Fund to buy back temple land hits RM2mil

SUBANG JAYA: The fund set up to buy the land where the Seafield Sri Maha Mariamman Temple is located – the scene of violent riots last week – has reached RM2mil.

Businessman Tan Sri Vincent Tan, who pledged RM500,000 to kick off the fund, said he was confident that the Philippines-based Ayala Corpo­ra­tion, which ultimately owns the land, would do all it could to help return the land to the temple.

“They are the top corporation in the Philippines and they are good and charitable people. I’m sure they will come to a good decision.

“They may donate the land altogether to the temple. Even if they can’t due to constraints of being a public-listed company, they may give a big discount for us to buy the land back,” he said.

Asked how much would be needed to buy back the land, he said a valuation had not been carried out yet.

“We will see what Ayala Corpo­ration decides and in the meantime, let’s all work together to bring the peace back to our great country,” he told reporters after visiting the temple with Water, Land and Natural Resources Minis­ter Dr Xavier Jayakumar yesterday.

Thanking Tan for his contribution in figuring out a solution, Dr Xavier said it was a good idea as the Selangor government had no power to take back the land as there was a court agreement in place that both parties had signed.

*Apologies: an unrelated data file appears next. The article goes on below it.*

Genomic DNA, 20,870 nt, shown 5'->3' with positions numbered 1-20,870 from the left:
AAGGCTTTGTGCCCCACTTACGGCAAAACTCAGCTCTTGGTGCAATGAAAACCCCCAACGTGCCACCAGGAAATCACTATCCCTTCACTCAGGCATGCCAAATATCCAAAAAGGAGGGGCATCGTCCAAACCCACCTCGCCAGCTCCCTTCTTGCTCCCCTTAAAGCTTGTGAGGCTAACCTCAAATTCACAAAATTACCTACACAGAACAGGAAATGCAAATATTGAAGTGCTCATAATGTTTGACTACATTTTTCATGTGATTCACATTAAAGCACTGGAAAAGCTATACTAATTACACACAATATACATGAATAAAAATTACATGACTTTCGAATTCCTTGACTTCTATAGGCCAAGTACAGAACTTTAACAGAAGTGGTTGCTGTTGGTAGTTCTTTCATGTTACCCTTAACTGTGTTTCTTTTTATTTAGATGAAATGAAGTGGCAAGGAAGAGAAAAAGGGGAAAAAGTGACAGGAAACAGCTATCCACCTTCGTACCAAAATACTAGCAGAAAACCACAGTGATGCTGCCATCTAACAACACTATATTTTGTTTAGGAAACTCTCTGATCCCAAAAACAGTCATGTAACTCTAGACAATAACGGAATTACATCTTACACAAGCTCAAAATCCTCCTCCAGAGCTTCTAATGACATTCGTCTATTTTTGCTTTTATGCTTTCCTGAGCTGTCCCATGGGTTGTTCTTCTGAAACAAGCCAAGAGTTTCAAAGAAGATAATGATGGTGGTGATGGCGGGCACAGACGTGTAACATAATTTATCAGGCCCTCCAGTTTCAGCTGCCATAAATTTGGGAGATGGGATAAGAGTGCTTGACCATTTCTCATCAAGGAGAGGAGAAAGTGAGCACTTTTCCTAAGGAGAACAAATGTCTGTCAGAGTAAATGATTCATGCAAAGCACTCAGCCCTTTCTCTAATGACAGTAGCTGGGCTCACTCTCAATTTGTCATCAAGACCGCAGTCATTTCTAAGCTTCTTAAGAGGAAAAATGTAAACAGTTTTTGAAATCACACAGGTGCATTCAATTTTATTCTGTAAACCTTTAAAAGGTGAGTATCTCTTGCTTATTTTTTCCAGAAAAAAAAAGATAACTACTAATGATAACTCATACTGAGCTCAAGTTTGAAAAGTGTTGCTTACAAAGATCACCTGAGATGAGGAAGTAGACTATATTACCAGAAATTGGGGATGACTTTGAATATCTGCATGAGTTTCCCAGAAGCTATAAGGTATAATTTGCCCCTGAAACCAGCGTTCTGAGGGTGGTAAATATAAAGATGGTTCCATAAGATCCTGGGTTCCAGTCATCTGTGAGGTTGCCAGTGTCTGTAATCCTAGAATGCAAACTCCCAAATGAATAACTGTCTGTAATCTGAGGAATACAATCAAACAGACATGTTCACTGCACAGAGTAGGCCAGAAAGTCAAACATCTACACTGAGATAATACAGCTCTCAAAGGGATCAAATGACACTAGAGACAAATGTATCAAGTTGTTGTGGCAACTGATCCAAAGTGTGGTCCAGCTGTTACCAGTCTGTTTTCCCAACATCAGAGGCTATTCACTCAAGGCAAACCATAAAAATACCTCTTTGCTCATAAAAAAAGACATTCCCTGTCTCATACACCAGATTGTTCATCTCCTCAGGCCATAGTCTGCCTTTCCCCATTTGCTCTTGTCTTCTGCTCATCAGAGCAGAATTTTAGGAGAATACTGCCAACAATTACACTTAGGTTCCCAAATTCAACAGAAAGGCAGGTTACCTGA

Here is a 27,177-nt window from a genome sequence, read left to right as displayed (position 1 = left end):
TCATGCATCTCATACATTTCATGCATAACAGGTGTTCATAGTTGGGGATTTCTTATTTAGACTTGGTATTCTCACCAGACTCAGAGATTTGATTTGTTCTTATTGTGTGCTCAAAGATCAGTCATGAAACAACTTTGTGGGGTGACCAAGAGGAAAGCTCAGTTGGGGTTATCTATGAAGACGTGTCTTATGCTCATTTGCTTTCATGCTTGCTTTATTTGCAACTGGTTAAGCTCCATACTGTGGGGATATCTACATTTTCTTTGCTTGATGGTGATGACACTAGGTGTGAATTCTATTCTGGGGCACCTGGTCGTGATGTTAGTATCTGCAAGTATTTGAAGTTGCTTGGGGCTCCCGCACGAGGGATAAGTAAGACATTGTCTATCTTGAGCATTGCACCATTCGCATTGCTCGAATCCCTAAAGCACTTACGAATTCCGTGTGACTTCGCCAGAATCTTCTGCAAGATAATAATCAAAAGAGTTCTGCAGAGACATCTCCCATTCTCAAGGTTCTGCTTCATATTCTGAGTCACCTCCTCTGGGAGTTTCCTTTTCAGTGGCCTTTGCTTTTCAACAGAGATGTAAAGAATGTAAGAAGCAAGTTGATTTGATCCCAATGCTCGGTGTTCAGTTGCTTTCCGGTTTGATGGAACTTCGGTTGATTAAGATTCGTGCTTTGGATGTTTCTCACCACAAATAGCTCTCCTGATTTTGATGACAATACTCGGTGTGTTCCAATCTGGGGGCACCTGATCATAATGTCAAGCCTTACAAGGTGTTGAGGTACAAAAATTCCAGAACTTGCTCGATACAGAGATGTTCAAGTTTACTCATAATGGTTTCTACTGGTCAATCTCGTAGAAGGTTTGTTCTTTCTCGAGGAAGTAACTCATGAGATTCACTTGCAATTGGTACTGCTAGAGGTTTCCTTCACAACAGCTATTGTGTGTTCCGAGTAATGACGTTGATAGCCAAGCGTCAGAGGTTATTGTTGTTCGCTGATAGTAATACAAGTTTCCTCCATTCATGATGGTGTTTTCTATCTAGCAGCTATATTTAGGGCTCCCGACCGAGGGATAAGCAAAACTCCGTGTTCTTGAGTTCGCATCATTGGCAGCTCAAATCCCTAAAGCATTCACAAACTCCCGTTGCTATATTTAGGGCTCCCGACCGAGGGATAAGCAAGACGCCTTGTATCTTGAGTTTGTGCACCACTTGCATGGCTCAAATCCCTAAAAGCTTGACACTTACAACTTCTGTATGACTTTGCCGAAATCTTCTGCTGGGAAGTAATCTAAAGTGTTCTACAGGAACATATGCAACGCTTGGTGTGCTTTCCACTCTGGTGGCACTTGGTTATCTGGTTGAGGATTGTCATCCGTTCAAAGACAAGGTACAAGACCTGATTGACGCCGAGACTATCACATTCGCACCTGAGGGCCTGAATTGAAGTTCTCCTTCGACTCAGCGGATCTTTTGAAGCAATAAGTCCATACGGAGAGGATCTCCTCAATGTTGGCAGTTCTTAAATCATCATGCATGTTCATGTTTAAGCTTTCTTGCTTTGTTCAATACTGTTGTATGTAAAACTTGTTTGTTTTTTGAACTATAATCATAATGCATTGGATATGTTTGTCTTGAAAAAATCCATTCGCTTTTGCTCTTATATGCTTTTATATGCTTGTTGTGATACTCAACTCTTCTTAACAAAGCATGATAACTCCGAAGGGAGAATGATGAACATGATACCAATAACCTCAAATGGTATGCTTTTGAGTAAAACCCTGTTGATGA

All parties, including the state and federal governments, were working closely to find an amicable solution, he added.

Last week, a group of men had stormed into the temple. Scuffles between the group and devotees over the temple’s relocation later led to riots.

Home Minister Tan Sri Muhyiddin Yassin later revealed that the men had been hired by the developer’s lawyers and paid between RM150 and RM300 to take control of the area.

The developer One City Develop­ment Sdn Bhd, which is owned by Ayala Corporation via Malaysian company MCT Bhd, has denied the allegation.

Several people were injured in the incident, including fireman Mu­­hammad Adib Mohd Kassim who was admitted to the National Heart Institute with critical chest wounds.

The 0.4ha temple land is said to be valued between RM14.37mil and RM15.33mil.

Tan, along with prominent businessman Tan Sri David Kong, founder and executive chairman of death care service provider Nirvana Asia Ltd, and Tan Sri Barry Goh, who previously headed MCT Bhd, have all donated RM500,000 each to the fund.

Those who wish to donate to the fund can make a cheque payable to Sun Media Corporation Sdn Bhd with the words Save Seafield Temple written on the back to be sent to Lot 6, Jalan 51/217, 46050 Petaling Jaya, Selangor.

Donations can also be made via eBanking to Sun Media Corporation Sdn Bhd at Maybank account no 5081 7770 0420, with the words Save Seafield Temple entered into the additional info/notes section or similar.